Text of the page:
The effects that concussions have on young athletes were overlooked for decades, but the issue is now receiving increased attention.

Schools in Maine are stepping up their focus to address the potential serious implications.

Athletic trainer Aaron Perreault of Dixfield is working in conjunction with Dr. Paul Berkner in an attempt to shed light on this issue.

Berkner, the Director of Health Services at Colby College, is also the director for the Maine Concussion Management Initiative. He and his staff have made themselves accessible through the Maine Athletic Trainers Association and the Maine Principals’ Association. 

The MCMI uses the ImPACT program, which utilizes a computer cognitive test to develop a baseline for every athlete.

Perreault is the athletic trainer for RSU 10 in addition to working for SmartCare Physical Therapy in Dixfield, and attends every home game for Mountain Valley and Dirigo. His presence has helped athletes from those schools to recognize the signs of concussions with early intervention. 


“In years past, a kid might question whether or not they had suffered a (concussion),” Perreault said. “We are now able, through the ImPACT program, to get a baseline test at the beginning of the season. Then when a student or athlete suffers a concussion or has signs and symptoms of a concussion, we can post-test them until their results come back to the baseline levels for them to return to play.”

Through this effort, a proactive approach is being taken to limit concussions and to prevent athletes from returning to action too quickly.

The RSU 10 schools of Mountain Valley, Dirigo and Buckfield, along with Hebron Academy, are the only area schools among 42 statewide listed as participants in the ImPACT program through MCMI.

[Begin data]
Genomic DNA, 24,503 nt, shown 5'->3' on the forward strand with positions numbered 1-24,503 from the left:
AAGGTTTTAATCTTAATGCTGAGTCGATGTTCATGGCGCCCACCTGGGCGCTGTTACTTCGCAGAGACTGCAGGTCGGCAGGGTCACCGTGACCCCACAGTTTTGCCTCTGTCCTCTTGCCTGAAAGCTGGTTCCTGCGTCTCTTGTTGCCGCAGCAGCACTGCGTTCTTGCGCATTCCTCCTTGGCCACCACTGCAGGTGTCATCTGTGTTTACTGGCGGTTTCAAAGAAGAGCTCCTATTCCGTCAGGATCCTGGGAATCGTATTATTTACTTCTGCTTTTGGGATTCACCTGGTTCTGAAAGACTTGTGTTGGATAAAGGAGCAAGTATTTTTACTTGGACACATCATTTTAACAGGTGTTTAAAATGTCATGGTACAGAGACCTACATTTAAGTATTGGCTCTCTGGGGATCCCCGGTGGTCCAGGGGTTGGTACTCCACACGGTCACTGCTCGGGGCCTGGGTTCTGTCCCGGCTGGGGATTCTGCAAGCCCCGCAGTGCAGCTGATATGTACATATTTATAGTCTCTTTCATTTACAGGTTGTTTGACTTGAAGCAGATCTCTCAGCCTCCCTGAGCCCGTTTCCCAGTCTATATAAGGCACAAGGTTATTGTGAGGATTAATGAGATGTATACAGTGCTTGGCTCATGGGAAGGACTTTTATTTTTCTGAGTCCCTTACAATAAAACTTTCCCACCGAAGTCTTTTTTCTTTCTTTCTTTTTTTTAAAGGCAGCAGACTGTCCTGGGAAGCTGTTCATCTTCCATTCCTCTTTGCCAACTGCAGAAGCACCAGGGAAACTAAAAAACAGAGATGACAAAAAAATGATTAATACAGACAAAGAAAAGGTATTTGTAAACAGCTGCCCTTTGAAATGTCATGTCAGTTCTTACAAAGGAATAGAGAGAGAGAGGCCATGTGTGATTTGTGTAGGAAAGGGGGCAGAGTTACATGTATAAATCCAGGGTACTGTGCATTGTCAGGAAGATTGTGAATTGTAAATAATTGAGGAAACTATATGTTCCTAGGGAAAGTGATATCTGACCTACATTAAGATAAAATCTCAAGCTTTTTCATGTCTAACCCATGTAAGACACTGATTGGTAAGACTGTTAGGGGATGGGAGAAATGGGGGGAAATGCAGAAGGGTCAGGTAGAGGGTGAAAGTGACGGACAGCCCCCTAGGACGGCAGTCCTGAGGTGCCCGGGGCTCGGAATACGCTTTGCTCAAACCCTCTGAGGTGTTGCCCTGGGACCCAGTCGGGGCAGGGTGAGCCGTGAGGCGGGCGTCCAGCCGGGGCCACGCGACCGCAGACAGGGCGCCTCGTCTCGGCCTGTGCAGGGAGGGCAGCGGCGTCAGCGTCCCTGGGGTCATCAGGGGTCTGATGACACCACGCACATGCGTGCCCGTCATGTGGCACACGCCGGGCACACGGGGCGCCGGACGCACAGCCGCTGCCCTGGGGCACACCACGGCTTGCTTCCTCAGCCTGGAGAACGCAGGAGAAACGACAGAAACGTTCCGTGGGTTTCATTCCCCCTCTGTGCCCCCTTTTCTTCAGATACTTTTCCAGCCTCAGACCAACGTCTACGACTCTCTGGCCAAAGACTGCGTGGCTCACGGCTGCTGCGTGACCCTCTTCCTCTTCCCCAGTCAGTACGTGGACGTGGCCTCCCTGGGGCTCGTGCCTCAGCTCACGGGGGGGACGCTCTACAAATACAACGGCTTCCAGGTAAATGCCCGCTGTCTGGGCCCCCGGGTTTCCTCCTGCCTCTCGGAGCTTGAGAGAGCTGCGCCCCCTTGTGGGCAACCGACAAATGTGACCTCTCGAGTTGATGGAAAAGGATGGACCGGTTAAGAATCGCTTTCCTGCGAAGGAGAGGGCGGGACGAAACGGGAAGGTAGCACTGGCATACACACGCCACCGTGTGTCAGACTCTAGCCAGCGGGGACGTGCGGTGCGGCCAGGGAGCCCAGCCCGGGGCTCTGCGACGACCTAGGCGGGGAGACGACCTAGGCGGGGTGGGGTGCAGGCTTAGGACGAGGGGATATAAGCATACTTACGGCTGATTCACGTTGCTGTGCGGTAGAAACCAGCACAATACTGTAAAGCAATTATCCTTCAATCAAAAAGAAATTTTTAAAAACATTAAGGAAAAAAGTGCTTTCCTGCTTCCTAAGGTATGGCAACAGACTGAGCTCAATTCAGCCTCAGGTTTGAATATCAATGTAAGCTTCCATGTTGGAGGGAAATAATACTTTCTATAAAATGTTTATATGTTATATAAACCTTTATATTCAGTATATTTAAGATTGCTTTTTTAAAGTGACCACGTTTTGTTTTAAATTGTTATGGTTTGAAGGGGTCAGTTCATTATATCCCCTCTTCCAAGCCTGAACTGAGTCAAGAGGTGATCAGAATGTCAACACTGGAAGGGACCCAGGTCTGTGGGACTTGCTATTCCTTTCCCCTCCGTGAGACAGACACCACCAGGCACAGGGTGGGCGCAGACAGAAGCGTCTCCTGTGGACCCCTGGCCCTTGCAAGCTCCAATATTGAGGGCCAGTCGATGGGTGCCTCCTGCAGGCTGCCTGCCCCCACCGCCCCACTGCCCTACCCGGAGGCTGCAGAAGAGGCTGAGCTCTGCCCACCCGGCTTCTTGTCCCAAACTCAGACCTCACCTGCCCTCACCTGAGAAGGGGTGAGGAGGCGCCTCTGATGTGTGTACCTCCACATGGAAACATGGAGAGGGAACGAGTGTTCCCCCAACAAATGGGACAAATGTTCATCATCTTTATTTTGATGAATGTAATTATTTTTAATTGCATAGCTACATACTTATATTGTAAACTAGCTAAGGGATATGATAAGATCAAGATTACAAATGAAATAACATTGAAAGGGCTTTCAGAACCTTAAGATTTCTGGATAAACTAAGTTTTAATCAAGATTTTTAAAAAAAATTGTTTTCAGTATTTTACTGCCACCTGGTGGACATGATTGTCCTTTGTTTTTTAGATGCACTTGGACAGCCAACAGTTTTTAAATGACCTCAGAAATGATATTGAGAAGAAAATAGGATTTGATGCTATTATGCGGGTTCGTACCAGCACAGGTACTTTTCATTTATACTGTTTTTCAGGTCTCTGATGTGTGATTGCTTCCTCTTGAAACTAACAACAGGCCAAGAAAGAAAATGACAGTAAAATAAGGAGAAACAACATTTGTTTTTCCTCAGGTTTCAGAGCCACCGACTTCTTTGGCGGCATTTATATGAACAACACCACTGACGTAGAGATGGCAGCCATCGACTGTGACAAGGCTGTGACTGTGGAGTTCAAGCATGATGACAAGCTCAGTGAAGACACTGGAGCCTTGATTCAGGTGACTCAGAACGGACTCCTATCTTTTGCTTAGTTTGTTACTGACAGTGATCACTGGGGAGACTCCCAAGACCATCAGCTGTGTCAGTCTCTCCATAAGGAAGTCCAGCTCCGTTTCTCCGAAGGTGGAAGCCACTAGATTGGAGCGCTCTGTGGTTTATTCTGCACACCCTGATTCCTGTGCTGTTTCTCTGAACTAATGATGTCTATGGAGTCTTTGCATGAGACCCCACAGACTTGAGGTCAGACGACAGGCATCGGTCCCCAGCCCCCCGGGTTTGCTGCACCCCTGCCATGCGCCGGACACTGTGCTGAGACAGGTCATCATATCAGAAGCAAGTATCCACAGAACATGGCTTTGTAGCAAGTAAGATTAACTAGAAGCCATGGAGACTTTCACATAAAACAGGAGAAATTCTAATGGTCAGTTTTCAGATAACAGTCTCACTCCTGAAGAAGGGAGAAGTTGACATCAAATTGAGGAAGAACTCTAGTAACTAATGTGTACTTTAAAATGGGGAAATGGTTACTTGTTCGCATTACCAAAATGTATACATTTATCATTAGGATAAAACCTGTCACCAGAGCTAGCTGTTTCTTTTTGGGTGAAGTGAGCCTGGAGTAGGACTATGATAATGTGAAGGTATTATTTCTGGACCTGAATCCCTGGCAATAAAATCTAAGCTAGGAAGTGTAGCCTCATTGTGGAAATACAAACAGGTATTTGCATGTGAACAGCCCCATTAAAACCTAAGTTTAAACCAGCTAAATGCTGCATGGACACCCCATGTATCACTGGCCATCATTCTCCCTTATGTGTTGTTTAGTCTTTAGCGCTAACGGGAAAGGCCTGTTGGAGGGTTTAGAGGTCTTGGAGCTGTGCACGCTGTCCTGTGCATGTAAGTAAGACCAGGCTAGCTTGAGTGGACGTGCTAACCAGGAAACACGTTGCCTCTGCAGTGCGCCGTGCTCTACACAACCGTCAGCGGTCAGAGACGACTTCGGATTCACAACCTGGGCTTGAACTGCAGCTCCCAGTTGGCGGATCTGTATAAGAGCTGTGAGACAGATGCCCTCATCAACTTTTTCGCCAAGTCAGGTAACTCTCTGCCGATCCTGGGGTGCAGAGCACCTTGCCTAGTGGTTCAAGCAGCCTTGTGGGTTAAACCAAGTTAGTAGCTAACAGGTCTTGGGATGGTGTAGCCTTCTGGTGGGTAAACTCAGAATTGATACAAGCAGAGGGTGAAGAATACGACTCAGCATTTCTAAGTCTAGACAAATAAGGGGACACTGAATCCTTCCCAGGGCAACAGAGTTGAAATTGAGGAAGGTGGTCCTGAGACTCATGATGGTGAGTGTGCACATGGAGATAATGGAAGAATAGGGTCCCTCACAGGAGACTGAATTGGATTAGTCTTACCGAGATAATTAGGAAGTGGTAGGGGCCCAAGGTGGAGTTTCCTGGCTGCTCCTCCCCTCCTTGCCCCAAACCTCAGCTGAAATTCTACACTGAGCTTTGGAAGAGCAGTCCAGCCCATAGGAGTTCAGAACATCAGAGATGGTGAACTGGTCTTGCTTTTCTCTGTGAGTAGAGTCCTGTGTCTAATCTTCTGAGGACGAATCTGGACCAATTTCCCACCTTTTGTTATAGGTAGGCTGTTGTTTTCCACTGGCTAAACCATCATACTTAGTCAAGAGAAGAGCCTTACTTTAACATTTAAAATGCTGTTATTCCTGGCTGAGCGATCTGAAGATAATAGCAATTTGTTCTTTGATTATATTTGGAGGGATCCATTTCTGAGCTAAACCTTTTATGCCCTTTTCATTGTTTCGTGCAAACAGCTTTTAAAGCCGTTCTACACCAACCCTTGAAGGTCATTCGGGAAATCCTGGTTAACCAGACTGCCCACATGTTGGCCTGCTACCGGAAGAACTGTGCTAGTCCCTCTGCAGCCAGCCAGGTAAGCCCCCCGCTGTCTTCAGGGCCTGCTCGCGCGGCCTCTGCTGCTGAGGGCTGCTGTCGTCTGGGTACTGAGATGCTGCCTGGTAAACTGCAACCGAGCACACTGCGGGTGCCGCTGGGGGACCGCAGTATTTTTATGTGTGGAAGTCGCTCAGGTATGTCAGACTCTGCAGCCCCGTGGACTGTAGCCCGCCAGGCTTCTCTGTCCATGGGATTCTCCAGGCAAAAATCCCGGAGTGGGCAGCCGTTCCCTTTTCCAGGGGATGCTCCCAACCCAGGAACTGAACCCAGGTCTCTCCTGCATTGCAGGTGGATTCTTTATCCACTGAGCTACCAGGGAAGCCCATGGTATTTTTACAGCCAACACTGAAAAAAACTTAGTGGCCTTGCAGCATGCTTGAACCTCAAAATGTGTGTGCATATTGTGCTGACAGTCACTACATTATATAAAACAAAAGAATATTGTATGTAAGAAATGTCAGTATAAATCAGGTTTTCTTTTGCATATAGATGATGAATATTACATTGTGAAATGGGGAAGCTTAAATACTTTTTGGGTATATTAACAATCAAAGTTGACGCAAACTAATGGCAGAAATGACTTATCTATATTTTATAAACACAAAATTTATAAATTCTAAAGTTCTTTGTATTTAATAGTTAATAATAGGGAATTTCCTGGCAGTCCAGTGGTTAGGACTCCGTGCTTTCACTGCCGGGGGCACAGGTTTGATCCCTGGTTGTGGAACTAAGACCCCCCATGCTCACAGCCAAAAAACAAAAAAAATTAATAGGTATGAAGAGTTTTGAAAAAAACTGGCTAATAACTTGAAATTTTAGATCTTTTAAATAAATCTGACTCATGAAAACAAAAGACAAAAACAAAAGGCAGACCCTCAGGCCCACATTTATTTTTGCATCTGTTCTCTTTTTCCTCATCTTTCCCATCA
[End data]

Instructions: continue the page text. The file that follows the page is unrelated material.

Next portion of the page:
Football and soccer athletes suffer concussions at a higher rate than most other high school sports. Mountain Valley and Dirigo each purchased new football helmets this year. 

“Although it should be noted that there is no helmet on the market that will prevent a concussion 100 percent,” Perreault said. “The schools are doing everything they can to give the student athletes the best equipment possible.  That being stated, technique is still the variable here that we can not control.”

In another example of preventive measures, Dirigo soccer player Aylssa Wade wears a foam-padded headband that is designed to soften the blow of a soccer ball. Last fall, Wade lost consciousness and suffered a concussion. Her doctor told her to either wear the $40 head gear stop playing soccer.

A concussion is a jostling of the brain that can be caused by a direct blow or even a sudden stop. It doesn’t necessarily cause unconsciousness, but symptoms can include headaches, nausea, dizziness, sensitivity to light and noise and trouble concentrating.

If sustained repeatedly over time, even a mild concussion can have a cumulative effect and lead to long-term brain damage.

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